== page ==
PARAPROFESSIONALS' PERCEPTIONS OF THE CAREER LADDER, THEIR EDUCATIONAL TASKS AND CITIZEN PARTICIPATION IN NEW YORK CITY TITLE I SCHOOLS

JAMES ALAN KEREWSKI, Fordham University

Abstract

The major purposes of this study were to determine and compare the perceptions of paraprofessionals with respect to their use of the career ladder, their aspirations for more responsibility and the extent to which they realized those aspirations. This study also sought to determine the paraprofessionals' role in promoting a school-community link.^ The subjects were paraprofessionals (N = 230), supervising teachers (N = 92) and Presidents of Parent Advisory Councils (N = 25) in two Bronx County, New York school districts. Responses were analyzed in terms of frequency, distribution and one way analysis of variance.^ Conclusions. (partial) (1) Educational associates, the highest level of paraprofessional studied, used the career ladder more than other paraprofessionals but very few actually became teachers. (2) Most paraprofessionals felt their training and utilization were not fully recognized by the supervising teachers. (3) Paraprofessionals and supervising teachers did not view the paraprofessional role in the same manner. (4) Previous studies hypothesizing that the use of paraprofessionals would produce stronger school-community relations were not confirmed.^ Recommendations. (partial) (1) Paraprofessional training should be in specific curriculum areas such as science and math rather than elementary education. (2) Paraprofessional in-service training should be continued after the basic job requirements have been met. (3) Training should be provided for teachers to enable them to work more effectively with the paraprofessionals. ^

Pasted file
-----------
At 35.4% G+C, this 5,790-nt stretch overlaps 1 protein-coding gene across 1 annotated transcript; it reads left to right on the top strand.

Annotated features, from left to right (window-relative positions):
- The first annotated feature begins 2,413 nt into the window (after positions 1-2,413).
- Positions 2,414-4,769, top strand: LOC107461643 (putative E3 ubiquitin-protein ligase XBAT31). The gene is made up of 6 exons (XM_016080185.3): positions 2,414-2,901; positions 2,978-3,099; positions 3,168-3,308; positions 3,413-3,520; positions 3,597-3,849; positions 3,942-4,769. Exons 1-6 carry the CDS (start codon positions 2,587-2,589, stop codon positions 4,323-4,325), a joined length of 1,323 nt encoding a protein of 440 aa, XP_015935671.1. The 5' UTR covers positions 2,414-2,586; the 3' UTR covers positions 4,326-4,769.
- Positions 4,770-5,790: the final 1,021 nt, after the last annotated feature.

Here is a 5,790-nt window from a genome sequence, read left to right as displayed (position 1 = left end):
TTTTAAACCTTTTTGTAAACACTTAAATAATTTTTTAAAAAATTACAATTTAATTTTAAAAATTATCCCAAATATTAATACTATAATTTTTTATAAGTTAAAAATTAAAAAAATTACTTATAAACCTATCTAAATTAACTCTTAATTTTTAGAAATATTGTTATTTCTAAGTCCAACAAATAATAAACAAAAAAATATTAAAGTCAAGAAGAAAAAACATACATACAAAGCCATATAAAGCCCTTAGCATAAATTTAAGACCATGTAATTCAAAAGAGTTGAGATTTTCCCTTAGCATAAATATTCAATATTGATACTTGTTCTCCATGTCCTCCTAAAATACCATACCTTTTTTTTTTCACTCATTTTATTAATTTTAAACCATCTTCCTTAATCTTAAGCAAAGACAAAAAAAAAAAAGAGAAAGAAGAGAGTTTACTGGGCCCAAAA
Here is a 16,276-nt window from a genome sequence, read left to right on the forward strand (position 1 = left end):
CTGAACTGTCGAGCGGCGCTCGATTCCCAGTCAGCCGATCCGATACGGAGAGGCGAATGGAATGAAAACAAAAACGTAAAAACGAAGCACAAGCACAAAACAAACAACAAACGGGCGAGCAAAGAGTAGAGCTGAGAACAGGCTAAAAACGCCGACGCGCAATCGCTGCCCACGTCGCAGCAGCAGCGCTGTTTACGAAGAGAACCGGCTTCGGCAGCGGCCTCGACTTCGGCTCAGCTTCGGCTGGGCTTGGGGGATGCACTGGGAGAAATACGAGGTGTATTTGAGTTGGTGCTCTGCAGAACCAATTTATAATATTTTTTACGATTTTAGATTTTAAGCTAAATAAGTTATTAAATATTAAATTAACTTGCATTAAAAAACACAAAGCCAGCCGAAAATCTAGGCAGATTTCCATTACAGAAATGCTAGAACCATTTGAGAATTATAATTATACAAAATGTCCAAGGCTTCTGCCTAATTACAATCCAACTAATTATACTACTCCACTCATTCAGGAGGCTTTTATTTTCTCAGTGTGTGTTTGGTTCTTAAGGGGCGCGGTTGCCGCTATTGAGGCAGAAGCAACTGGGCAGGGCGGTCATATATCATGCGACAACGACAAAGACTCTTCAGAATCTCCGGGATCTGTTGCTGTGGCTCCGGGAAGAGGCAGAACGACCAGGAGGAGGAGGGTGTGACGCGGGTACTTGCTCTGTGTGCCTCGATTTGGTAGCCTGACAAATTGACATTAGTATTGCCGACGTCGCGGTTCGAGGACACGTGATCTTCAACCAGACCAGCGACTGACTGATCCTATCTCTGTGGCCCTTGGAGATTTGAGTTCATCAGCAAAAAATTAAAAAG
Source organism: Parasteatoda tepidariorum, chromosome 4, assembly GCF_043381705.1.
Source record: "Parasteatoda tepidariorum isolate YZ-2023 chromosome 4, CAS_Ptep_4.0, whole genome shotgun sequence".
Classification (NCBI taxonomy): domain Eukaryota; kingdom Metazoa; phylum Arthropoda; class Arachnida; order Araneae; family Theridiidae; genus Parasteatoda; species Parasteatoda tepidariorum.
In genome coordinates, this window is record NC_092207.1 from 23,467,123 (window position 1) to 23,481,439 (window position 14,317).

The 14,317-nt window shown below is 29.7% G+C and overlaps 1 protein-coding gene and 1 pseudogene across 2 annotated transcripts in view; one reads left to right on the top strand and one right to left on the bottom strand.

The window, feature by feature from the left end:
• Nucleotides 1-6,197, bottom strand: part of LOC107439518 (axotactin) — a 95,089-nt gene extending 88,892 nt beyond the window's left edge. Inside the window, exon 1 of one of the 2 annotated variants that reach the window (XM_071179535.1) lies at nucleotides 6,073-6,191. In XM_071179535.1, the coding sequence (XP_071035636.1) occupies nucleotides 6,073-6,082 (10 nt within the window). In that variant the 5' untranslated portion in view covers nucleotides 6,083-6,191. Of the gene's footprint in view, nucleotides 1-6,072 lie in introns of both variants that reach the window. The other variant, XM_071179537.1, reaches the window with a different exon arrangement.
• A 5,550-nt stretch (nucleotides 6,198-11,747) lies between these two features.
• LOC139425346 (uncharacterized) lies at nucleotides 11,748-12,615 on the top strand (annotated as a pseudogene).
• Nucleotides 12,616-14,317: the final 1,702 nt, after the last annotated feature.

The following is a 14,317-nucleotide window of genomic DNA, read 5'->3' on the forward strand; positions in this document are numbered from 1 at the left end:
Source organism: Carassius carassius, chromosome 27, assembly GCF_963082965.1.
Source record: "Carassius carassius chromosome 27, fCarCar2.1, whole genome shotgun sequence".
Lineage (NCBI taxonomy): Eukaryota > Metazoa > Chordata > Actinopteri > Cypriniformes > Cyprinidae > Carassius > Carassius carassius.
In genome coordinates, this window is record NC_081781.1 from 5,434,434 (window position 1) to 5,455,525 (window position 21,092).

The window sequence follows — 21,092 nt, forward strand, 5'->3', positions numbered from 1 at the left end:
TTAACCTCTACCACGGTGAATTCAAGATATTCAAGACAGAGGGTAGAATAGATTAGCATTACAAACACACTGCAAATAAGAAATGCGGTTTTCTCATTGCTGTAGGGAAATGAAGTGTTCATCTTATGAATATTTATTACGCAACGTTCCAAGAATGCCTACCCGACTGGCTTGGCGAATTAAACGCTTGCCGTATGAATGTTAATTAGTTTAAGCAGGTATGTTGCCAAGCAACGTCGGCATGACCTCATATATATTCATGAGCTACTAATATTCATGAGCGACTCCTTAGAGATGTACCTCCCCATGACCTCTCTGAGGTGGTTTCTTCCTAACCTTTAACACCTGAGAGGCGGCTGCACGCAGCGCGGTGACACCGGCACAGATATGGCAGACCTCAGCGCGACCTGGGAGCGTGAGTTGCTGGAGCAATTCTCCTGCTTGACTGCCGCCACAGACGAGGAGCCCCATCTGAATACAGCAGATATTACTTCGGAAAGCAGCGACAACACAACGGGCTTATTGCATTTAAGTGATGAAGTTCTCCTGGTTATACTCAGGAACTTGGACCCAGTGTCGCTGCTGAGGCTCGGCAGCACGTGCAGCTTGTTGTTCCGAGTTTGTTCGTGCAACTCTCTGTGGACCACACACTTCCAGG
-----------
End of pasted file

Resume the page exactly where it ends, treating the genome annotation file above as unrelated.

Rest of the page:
Subject Area

Educational administration

Recommended Citation

KEREWSKI, JAMES ALAN, "PARAPROFESSIONALS' PERCEPTIONS OF THE CAREER LADDER, THEIR EDUCATIONAL TASKS AND CITIZEN PARTICIPATION IN NEW YORK CITY TITLE I SCHOOLS" (1983). ETD Collection for Fordham University. AAI8308477.
http://fordham.bepress.com/dissertations/AAI8308477

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